Why Is Value Range Pricing Such a Bad Idea?
Today I’ll be talking about value range pricing. Truthfully, it has no place in today’s market.
Today we’re going to talk a little about the subject of value range pricing. You may have encountered a situation where this kind of pricing was used—where, instead of simply giving a single number for the list price, the seller says the home is available from $750,000 to $850,000.
But what does this mean, why do sellers use it, and does it make sense in this market?
Well, specifically in today’s low-inventory seller’s market, I hate it. Sellers have control, so they should show it. Personally, I don’t think that value range pricing has a place in this market. In fact, most people outside of our San Diego market have never even heard of it before.
However, between 2009 and 2011 when the market was very distressed, I myself was using value range pricing quite a bit. I used this strategy because back then, you could list a house between $675,000 to $725,000 with an actual goal of only getting $650,000.
In that market, buyers had absolute control. They would go in and make any offer at all. Because of this, sellers and their agents needed to be aware that a $650,000 buyer would be looking in ranges higher than that—up to $750,000 or maybe even $800,000.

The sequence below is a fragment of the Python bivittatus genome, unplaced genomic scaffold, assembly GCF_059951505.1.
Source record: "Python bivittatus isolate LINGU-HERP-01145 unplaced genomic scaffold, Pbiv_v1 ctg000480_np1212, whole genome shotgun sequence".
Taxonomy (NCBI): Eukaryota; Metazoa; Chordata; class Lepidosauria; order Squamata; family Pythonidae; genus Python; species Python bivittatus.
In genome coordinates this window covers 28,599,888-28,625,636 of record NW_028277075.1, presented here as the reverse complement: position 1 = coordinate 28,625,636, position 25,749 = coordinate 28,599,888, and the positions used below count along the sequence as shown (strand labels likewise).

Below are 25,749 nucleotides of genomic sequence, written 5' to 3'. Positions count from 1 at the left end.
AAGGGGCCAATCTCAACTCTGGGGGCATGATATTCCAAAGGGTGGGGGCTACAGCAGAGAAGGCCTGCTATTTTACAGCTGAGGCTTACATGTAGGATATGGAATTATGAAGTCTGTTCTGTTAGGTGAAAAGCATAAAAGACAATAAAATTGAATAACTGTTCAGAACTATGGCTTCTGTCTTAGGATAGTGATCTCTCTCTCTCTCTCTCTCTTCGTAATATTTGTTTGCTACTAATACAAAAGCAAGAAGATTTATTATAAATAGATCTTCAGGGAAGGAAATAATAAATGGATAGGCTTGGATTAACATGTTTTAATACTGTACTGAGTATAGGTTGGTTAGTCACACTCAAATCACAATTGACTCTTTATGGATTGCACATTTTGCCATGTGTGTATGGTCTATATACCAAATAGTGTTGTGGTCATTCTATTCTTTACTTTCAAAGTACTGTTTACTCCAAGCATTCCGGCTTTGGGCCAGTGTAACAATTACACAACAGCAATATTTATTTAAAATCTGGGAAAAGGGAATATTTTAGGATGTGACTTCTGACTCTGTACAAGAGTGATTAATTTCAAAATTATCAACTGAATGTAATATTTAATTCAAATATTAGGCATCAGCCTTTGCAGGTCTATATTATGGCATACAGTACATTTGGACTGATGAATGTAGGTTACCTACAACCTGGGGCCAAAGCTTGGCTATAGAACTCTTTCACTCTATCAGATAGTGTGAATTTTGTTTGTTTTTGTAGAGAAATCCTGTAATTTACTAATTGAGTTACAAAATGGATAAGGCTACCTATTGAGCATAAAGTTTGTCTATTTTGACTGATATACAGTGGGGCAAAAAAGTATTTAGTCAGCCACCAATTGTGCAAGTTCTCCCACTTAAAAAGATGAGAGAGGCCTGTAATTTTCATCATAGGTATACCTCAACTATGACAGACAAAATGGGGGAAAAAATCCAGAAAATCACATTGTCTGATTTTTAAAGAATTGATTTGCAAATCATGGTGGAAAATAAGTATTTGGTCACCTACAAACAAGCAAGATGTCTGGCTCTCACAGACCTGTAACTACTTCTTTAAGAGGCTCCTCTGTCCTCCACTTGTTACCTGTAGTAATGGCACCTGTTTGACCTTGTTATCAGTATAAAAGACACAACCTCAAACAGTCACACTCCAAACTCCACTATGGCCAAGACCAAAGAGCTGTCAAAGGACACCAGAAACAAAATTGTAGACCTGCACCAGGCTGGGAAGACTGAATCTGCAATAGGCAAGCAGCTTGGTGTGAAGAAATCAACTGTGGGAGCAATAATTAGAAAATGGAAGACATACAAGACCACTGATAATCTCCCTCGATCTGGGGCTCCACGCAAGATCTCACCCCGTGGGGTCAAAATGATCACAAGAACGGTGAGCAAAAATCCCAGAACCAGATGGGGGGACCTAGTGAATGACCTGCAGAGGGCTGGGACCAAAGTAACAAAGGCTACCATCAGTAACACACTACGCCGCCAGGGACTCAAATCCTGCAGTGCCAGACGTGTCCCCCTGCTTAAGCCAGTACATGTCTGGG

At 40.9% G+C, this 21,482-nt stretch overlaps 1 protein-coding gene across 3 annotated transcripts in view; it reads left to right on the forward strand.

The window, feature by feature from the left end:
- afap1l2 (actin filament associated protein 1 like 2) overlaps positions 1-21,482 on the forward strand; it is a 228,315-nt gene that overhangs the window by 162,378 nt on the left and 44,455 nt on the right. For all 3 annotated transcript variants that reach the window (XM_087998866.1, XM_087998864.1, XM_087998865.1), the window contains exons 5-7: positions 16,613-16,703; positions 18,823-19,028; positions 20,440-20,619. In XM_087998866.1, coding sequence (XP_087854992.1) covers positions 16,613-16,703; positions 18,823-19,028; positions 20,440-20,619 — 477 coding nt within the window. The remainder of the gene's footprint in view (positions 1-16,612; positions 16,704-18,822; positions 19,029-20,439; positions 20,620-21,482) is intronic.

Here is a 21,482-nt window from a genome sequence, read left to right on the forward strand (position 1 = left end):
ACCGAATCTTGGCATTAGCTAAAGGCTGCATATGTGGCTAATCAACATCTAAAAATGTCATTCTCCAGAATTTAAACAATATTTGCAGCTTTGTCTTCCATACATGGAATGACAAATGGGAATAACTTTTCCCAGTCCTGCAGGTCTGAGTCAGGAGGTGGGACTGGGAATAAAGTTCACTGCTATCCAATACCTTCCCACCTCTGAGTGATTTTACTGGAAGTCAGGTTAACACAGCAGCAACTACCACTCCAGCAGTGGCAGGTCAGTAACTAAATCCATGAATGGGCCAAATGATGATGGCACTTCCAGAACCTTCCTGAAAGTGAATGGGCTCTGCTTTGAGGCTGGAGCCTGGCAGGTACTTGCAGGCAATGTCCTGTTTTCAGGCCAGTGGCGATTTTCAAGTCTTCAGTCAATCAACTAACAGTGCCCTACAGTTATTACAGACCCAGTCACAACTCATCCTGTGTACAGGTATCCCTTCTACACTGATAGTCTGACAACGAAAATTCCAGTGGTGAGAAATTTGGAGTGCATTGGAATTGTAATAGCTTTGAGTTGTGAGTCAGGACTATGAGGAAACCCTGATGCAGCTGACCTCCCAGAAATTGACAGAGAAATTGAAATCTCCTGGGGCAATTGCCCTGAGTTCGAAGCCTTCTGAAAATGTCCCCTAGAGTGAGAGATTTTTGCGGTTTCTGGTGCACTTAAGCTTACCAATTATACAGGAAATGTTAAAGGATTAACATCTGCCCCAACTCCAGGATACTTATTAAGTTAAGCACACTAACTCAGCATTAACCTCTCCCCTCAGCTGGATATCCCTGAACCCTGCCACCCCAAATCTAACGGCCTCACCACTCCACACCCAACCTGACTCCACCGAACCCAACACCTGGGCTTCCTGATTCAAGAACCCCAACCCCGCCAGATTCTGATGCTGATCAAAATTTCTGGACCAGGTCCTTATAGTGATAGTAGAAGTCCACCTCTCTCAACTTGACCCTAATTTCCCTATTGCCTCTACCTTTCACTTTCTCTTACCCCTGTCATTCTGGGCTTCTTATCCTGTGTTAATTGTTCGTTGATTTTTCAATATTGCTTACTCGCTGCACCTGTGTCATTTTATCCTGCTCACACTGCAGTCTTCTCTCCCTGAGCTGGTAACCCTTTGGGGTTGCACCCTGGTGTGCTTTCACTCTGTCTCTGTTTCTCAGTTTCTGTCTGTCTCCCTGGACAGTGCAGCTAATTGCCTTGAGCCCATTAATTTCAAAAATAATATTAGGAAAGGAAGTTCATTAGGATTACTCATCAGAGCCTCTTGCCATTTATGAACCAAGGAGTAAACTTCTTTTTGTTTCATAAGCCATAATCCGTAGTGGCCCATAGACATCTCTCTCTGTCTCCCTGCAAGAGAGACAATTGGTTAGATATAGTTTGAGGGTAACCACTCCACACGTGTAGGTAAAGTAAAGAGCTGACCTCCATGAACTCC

Back then, I was playing into the psychology of the buyer. When we listed a home in a range above our goal, we knew the buyer would be tricked into thinking they had beaten the seller. Today, though, this isn’t the case.
Buyers today simply will not look out of their range. In fact, they very rarely will go even $25,000 above what they think they can afford. This is why I believe that today, sellers should be firm and show their strength. Giving a range instead of a single number does not achieve this.
"The best way to price your home is to do so with confidence."
Buyers will already have a range in mind when they search for homes. It’s the job of the buyer to look within that range. It isn’t the duty of the seller to provide a range, instead. Being aware of this can actually benefit you in more ways than just giving off the appearance of being a confident seller.
If you price your home at $700,000, for example, your listing will attract buyers who are looking in multiple ranges. Buyers looking for homes between $650,000 to $725,000, buyers who are looking for homes starting at $700,000, and more will all take your listing into consideration.
Picking a price can be tricky, though. If you were to price at $710,000 instead of $700,000, for example, your listing would no longer be on the radar of people who have an upper limit of $700,000.
The best way to price your home is to do so with confidence and at a number that will put your listing on the radar of the most buyers possible.
The pricing is ultimately just a market number that will help you drive buyers into showings where they will compete with each other—not with you.
Finally, I’d also like to remind you to pick up a copy of my new book: “Real Estate Exposed.” It has some great information and you can find it easily on Amazon.
Additionally, make sure to send us any and all of your San Diego and Southern California referrals. We’d love to get them taken care of.
If you have any other questions or would like more information, feel free to give me a call or send me an email. I look forward to hearing from you soon.